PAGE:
A migraine headache is a form of vascular headache. Migraine headache is caused by vasodilatation (enlargement of blood vessels) that causes the release of chemicals from nerve fibers that coil around the large arteries of the brain. Enlargement of these blood vessels stretches the nerves that coil around them and causes the nerves to release chemicals. The chemicals cause inflammation, pain, and further enlargement of the artery. The increasing enlargement of the arteries magnifies the pain.
Migraine attacks commonly activate the sympathetic nervous system in the body. The sympathetic nervous system is often thought of as the part of the nervous system that controls primitive responses to stress and pain, the so-called “fight or flight” response, and this activation causes many of the symptoms associated with migraine attacks; for example, the increased sympathetic nervous activity in the intestine causes nausea, vomiting, and diarrhea.
Symptoms of Migraine Headaches:
Migraine is a chronic condition with recurrent attacks. Most (but not all) migraine attacks are associated with headaches.
Migraine headaches usually are described as an intense, throbbing or pounding pain that involves one temple. (Sometimes the pain is located in the forehead, around the eye, or at the back of the head).
The pain usually is unilateral (on one side of the head), although about a third of the time the pain is bilateral (on both sides of the head).
The unilateral headaches typically change sides from one attack to the next. (In fact, unilateral headaches that always occur on the same side should alert the doctor to consider a secondary headache, for example, one caused by a brain tumor).
A migraine headache usually is aggravated by daily activities such as walking upstairs.
Nausea, vomiting, diarrhea, facial pallor, cold hands, cold feet, and sensitivity to light and sound commonly accompany migraine headaches. As a result of this sensitivity to light and sound, migraine sufferers usually prefer to lie in a quiet, dark room during an attack. A typical attack lasts between 4 and 72 hours.
Migraine Headaches Treated:
Acetaminophen reduces pain and fever by acting on pain centers in the brain. Acetaminophen is well tolerated and generally is considered easier on the stomach than NSAIDs. However, acetaminophen can cause severe liver damage in high (toxic) doses or if used on a regular basis over extended periods of time. In individuals who regularly consume moderate or large amounts of alcohol, acetaminophen can cause serious damage to the liver in lower doses that usually are not toxic. Acetaminophen also can damage the kidneys when taken in large doses. Therefore, acetaminophen should not be taken more frequently or in larger doses than recommended on the package label.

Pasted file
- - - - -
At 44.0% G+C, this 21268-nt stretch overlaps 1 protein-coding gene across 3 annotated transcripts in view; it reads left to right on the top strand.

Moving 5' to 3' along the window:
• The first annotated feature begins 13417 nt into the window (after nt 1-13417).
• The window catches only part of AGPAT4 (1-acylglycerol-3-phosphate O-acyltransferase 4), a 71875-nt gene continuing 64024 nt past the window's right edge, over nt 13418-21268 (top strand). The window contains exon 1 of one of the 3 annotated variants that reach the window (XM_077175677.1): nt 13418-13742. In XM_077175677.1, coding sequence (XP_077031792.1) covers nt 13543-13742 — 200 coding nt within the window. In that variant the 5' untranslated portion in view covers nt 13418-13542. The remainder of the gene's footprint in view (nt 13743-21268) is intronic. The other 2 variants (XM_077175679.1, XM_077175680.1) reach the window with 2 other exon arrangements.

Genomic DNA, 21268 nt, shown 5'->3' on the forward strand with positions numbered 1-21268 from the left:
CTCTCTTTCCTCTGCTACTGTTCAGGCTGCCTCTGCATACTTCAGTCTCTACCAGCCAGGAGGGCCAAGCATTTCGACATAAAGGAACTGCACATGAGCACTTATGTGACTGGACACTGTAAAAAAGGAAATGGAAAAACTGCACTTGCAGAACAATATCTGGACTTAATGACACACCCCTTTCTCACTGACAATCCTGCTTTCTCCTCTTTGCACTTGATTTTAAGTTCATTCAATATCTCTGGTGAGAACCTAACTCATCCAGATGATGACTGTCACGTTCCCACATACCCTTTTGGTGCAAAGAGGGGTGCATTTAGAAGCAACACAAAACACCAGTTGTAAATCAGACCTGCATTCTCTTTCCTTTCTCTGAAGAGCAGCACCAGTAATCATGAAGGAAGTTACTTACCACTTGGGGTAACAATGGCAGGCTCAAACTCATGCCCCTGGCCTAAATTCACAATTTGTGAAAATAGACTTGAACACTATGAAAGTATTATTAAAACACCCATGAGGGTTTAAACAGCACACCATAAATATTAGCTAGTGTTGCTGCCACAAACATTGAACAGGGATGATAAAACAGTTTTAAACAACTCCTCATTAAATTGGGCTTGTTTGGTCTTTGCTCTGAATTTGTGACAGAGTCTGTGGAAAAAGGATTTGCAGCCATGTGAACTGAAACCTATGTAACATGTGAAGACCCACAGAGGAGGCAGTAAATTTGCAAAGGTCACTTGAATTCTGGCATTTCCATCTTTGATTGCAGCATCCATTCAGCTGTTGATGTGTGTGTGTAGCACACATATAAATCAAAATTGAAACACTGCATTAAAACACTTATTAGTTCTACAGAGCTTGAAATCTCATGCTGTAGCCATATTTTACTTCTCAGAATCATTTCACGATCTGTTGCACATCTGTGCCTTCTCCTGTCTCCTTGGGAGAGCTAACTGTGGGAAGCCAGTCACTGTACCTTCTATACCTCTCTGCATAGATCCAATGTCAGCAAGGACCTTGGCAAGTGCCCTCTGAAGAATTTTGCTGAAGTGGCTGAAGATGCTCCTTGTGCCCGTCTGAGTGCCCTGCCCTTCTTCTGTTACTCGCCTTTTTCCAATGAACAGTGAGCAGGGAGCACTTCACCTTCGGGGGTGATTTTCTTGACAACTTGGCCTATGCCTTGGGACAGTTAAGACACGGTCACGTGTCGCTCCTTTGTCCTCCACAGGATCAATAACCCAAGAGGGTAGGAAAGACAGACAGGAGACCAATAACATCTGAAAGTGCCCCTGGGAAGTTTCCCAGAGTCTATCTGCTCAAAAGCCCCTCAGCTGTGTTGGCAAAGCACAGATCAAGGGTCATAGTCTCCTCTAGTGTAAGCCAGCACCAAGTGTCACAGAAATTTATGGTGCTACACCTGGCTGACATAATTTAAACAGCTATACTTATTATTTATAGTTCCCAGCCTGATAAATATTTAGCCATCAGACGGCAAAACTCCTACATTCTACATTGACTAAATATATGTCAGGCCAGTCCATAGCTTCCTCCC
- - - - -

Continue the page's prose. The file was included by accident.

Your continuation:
Examples of non-aspirin NSAIDs are ibuprofen (Advil, Nuprin, Motrin IB, and Medipren) and naproxen (Aleve). Some NSAIDs are available by prescription only. Prescription NSAIDs are usually prescribed to treat arthritis and other inflammatory conditions such as bursitis, tendonitis, etc. The difference between OTC and prescription NSAIDs usually is the amount of the active ingredient contained in each pill. For example, OTC naproxen (Aleve) contains 220 mg of naproxen per pill, whereas prescription naproxen (Naprosyn) contains 375 or 500 mg of naproxen per pill.
NSAIDs relieve pain by reducing the inflammation that causes the pain (they are called nonsteroidal antiinflammatory drugs or NSAIDs because they are different from corticosteroids such as prednisone, prednisolone, and cortisone which also reduce inflammation). Corticosteroids, though valuable in reducing inflammation, have predictable and potentially serious side effects, especially when used long-term. Their full effects also require hours or days. NSAIDs do not have the same side effects that corticosteroids have and their onset of action is faster.
Aspirin, Aleve, Motrin, and Advil all are NSAIDs and are similarly effective in relieving pain and fever. The main difference between aspirin and non-aspirin NSAIDs is their effect on platelets, the small particles in blood that cause blood clots to form. Aspirin prevents the platelets from forming blood clots. Therefore, aspirin can increase bleeding by preventing blood from clotting though it also can be used therapeutically to prevent clots from causing heart attacks and strokes. The non-aspirin NSAIDs also have antiplatelet effects, but their antiplatelet action does not last as long as aspirin, i.e. hours rather than days.
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Home Remedies for Migraine Relief
Aspirin, acetaminophen, and caffeine also are available combined in OTC analgesics for the treatment of headaches including migraine. Examples of such combination analgesics are Pain-aid, Excedrin, Fioricet, and Fiorinal.
Finding an effective analgesic or analgesic combination often is a process of trial and error because individuals respond differently to different analgesics. In general, a person should use the analgesic that has worked in the past. This will increase the likelihood that an analgesic will be effective and decrease the risk of side effects.
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